- 00:52:23 “I don’t think that a lot of people want to think about the fact that it is available to us thanks to child labour.”
00:52:52 Why do other industries get lots of issues around welfare and standards, but chocolate doesn’t?
00:54:01 The difference between cacao and cocoa!
- 00:54:27 “They grow, depending on the different varieties they look like these beautiful colourful lanterns swinging from these trees in all different colours – burgundys, yellows, limes and greens. They grow out of the trunk of the trees as well as the branches so they look like some sort of alien.”
- 00:56:07 “They’re packed in sacks or banana skins and they’re left and turned for a few days depending on the maker, and they ferment and the natural bacterial process starts going and that’s the start of that flavour journey…”
00:58:00 Chocolate as a flavour bomb – what’s ‘real’ chocolate?
- 00:58:23 “If we eat chocolate that has a lot of sugar in it and a lot of oils or palm oils, we’re not actually really tasting cacao, the chocolate. It’s most sugar. But if you try bars that have been made in a way that preserves the flavour profile of those beans you can taste something quite extraordinary.”
01:02:11 Sue’s practice in judging food – for example the Great Taste Awards, Academy of Chocolate Awards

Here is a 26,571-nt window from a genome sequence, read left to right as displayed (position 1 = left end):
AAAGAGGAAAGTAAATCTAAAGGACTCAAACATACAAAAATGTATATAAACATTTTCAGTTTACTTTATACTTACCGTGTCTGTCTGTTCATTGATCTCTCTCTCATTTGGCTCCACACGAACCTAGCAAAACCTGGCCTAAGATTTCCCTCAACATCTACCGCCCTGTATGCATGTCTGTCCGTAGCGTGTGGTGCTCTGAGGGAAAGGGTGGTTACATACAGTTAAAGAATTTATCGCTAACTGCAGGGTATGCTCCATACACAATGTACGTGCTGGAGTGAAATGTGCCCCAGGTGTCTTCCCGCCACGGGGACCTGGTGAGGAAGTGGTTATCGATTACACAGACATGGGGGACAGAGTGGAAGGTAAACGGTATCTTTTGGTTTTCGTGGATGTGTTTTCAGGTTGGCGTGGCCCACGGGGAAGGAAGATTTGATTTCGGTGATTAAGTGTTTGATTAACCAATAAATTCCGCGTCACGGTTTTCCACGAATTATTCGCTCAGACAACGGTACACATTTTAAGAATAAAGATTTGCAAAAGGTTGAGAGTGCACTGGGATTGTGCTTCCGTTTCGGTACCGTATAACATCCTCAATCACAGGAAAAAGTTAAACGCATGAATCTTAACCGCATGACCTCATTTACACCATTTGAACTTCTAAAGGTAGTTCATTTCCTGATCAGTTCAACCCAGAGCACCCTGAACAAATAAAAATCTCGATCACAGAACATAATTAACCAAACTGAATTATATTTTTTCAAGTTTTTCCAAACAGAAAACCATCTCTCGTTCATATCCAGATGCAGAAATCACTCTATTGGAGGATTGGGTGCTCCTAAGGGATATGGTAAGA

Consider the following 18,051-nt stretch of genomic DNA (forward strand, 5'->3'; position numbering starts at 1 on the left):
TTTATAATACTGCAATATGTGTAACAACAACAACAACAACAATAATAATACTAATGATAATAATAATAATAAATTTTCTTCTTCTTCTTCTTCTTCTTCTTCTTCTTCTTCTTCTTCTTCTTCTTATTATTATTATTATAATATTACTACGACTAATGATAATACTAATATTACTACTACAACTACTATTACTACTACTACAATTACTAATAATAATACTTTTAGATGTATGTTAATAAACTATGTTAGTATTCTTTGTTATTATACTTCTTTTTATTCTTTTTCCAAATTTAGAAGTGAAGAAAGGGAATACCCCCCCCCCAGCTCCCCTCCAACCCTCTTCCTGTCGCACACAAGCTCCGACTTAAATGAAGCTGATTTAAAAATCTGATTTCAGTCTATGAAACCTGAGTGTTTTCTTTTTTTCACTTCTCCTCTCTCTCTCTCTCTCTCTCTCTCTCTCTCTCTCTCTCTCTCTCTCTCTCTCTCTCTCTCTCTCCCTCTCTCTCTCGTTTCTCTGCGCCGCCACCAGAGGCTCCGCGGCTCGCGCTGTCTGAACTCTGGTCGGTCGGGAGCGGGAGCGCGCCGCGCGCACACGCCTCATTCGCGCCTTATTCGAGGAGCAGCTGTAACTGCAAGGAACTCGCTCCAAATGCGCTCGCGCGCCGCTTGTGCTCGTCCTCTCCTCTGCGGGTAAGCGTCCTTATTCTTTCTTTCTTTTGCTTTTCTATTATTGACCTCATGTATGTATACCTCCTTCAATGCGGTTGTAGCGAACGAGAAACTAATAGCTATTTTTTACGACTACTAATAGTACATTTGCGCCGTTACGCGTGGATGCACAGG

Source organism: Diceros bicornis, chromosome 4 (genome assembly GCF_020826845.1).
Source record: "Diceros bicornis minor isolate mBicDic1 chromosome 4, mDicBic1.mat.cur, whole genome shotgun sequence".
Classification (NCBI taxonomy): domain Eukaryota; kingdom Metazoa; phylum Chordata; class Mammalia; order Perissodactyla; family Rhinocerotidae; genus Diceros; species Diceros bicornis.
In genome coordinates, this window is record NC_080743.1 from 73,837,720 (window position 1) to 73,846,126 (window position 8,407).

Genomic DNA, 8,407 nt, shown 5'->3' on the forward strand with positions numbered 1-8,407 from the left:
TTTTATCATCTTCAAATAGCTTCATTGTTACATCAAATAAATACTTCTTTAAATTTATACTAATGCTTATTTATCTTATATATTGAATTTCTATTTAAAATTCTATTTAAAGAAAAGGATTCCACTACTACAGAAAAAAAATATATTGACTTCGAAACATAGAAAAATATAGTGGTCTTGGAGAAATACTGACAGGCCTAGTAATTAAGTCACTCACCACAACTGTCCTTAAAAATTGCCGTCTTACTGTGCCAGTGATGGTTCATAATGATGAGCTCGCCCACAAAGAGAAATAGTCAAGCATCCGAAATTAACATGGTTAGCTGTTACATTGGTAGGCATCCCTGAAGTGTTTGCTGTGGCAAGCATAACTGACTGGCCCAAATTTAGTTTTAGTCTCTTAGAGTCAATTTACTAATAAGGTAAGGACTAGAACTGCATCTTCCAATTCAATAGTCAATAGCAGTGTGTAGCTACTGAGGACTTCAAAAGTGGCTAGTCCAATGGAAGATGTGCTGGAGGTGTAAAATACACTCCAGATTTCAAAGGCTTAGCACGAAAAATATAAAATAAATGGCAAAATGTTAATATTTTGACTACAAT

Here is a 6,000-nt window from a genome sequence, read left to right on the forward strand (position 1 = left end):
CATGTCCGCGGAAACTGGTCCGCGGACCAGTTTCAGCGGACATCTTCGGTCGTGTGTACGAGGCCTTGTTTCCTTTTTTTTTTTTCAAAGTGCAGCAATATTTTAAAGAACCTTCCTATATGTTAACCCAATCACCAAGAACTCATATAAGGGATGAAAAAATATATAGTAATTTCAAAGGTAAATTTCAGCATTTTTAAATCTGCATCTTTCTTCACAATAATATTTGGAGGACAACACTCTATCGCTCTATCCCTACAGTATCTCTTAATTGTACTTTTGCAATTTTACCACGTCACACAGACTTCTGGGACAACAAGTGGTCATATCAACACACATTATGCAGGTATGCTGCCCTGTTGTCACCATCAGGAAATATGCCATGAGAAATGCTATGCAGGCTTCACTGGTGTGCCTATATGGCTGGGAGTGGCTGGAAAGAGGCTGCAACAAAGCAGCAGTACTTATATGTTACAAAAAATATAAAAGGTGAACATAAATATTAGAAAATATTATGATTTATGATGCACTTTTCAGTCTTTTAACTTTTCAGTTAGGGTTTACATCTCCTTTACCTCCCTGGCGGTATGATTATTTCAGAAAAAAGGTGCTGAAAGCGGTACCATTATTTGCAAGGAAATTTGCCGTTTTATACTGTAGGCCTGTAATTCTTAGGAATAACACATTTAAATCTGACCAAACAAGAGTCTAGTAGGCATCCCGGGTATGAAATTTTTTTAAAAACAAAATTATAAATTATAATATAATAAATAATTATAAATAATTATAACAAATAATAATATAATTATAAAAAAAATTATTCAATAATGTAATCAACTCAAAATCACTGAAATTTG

- 01:03:37 “The academy of cheese, I can’t recommend that course highly enough. We’ve got such a fantastic, I guess it is a revolution in cheese in this country.”
01:06:06 What’s the favourite part of what Sue does now?
- 01:07:07 “I love the general food feature writing that I do because it always gets me out talking to chefs or producers or makers, so I’m always learning something and they’re really inspirational people. I find people in the food world really lovely people in the main.”
01:09:30 Has Sue cooked any of Florence’s recipes herself?
- 01:09:04 “Some of them are quite old fashioned, they didn’t use as many ingredients. They’re very simple, relied on qualities of ingredients rather than the complexity of the recipe.”
01:10:35 For those trying to get involved in writing about food, what advice would Sue Quinn give?
- 01:11:01 “It’s very had to make a living in food writing, I’m going to be honest. Everybody wants to do it because it really is one of the best jobs you can do… Maybe try and develop a specialty…”
01:14:13 Where to go and learn more about Sue and her adventure!
01:14:45 Marks final thoughts & sign off
To learn more about Sue Quinn, her books and work in journalism… Check out her website below and follow her social media accounts, Pen and Spoon, below… Or, listen to the full episode here.
Twitter: @PenAndSpoon (Sue Quinn)
Instagram: @PenAndSpoon (Sue Quinn)